_busyCount = 0;

        Util.ExecuteViaCurrentDispatcher(() =&gt; IsBusy = _busyCount &gt; 0);


In this way any number of independent tasks can be tracked in a decoupled manner. The code is here, if you’re so inclined.


I’ve spent a few hours here and there over the past couple months dipping my toes into some 3D Modelling with Blender. I’ve been learning a lot from the tutorials and articles at Blender Cookie. In particular the vehicle modelling series has been very helpful. Here’s a snippet of my efforts so far on one of my favorite subjects, still in the early phases.
[caption id=”attachment_432” align=”alignleft” width=”300” caption=”P47 Block Structure”]P47 Block Structure[/caption]

Being a Better Programmer

Become a Good Programmer in Six Really Hard Steps

I ran across that post reading Alvin Ashcroft’s daily blog of links (Dew Drops). Every so often somebody posts something like this. I think the author does a nice job of summing things up. It’s a good reminder of the things you should be doing as a programmer, and a good motivator to focus on the areas you’ve been slacking in. Practice a lot. Lean from others. Just keep working at it. That really applies to just about everything out there.

It Can Fly

[caption id=”attachment_419” align=”alignleft” width=”300” caption=”Super Cub”]Super Cub[/caption]In the sense that it left the ground and came back again in the same number of pieces. It wasn’t necessarily pretty. I was able to put in about 5 flights this evening on the Tritle Cub that I started a couple months back. It’s still not complete, there is still some painting to go and some kinks to iron out (literally), but it was done enough to get airborne.

The first flight was a bit jumpy while I worked out a few trimming issues. My covering job certainly could use some tweaking as I believe I introduced a couple warps in the rudder and wings that need some attention. I’m confident that can be fixed though. I was able to work it out enough to get a few more shorter flights in to get a feel for it. It’s a big departure from my customized Lancair… you could almost catch this cub as soon as land it. It’ll be interesting to tweak over the next month and see how much some balance, trim and re-covering will shore it up. Being my first plans build I kind of expected this type of learning curve.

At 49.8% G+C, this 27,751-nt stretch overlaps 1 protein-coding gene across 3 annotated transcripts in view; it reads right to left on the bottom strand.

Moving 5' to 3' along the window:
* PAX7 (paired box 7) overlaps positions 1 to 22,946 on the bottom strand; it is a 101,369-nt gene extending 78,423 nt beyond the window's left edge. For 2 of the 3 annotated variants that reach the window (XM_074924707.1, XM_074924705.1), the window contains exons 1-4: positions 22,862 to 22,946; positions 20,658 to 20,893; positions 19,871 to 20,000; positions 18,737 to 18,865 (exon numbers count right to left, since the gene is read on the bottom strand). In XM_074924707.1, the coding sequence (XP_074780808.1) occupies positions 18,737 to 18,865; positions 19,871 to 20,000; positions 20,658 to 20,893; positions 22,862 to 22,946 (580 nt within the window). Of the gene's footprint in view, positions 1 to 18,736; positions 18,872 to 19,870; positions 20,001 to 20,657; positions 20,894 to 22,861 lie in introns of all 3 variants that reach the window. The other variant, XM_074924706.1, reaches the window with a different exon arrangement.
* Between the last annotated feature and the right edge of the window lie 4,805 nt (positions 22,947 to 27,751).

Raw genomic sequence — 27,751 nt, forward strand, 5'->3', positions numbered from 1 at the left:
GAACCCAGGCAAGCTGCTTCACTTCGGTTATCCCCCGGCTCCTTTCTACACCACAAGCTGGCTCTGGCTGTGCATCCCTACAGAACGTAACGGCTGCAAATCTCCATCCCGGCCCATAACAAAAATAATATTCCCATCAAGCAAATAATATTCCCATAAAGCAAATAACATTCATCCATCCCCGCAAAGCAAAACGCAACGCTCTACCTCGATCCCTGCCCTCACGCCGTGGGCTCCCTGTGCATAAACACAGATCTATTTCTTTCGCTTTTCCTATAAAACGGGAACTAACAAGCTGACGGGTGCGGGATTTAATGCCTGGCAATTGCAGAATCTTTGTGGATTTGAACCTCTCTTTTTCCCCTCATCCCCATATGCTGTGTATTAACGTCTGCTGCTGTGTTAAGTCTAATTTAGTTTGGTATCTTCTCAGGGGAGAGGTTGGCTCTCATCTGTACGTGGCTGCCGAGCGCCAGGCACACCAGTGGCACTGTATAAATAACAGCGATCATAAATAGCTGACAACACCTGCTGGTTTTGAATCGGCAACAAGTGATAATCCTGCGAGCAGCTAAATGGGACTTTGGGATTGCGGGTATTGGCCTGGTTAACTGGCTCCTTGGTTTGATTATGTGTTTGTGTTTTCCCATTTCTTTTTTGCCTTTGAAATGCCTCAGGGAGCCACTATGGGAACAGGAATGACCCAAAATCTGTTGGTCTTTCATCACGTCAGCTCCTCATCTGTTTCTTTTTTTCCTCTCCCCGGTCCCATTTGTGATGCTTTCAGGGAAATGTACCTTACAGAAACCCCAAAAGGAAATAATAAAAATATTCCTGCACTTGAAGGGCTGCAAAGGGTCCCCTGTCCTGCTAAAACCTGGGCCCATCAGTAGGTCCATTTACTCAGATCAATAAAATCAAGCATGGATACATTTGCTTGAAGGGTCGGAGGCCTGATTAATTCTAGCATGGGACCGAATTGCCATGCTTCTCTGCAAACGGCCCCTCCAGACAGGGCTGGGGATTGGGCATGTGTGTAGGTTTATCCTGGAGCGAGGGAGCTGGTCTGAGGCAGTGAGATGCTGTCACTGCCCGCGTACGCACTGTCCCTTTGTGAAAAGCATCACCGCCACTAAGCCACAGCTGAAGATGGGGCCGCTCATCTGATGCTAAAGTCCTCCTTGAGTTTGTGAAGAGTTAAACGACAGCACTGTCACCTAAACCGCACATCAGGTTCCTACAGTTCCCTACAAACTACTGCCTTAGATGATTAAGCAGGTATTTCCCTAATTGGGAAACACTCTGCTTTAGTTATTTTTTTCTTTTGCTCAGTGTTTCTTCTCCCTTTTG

This was a fun first plans built project. I learned a lot. First and foremost, I’m sticking to planes with a little more substance from now on! It was pretty amazing to see all the flimsy sticks of 1/8x1/8 balsa come together into something that is remarkably sturdy for its weight. It took a bit of finesse during the build though, and I felt more like a bull in a China shop. That said, Pat Tritle makes a nice short kit, I remain curious to see his future kits.

Aside from straightening out the flight surfaces a bit, the finish needs to be completed. I decided to base the covering on the Mountain Goat Stol. Some blue on the cowl and painting in the mountains and that will be done. After that it’s just a matter of hooking up the lights and enjoying some calm evenings.

And now I believe it’s time to get back to some technical content…

Hinging and tail gears.

I made some good progress on the cub over the past couple of weeks, though I’ve been short on time to post. All the control surfaces were hinged last week and I did a bit of sanding and fitting to get everything aligned. Since practically everything is 1/8 inch balsa it’s too thin for my hinging tool, so I came up with this little Xacto jig to get a good central alignment in the wood.

[caption id=”attachment_396” align=”alignleft” width=”150” caption=”Hinge Jig”]Hinge Jig[/caption]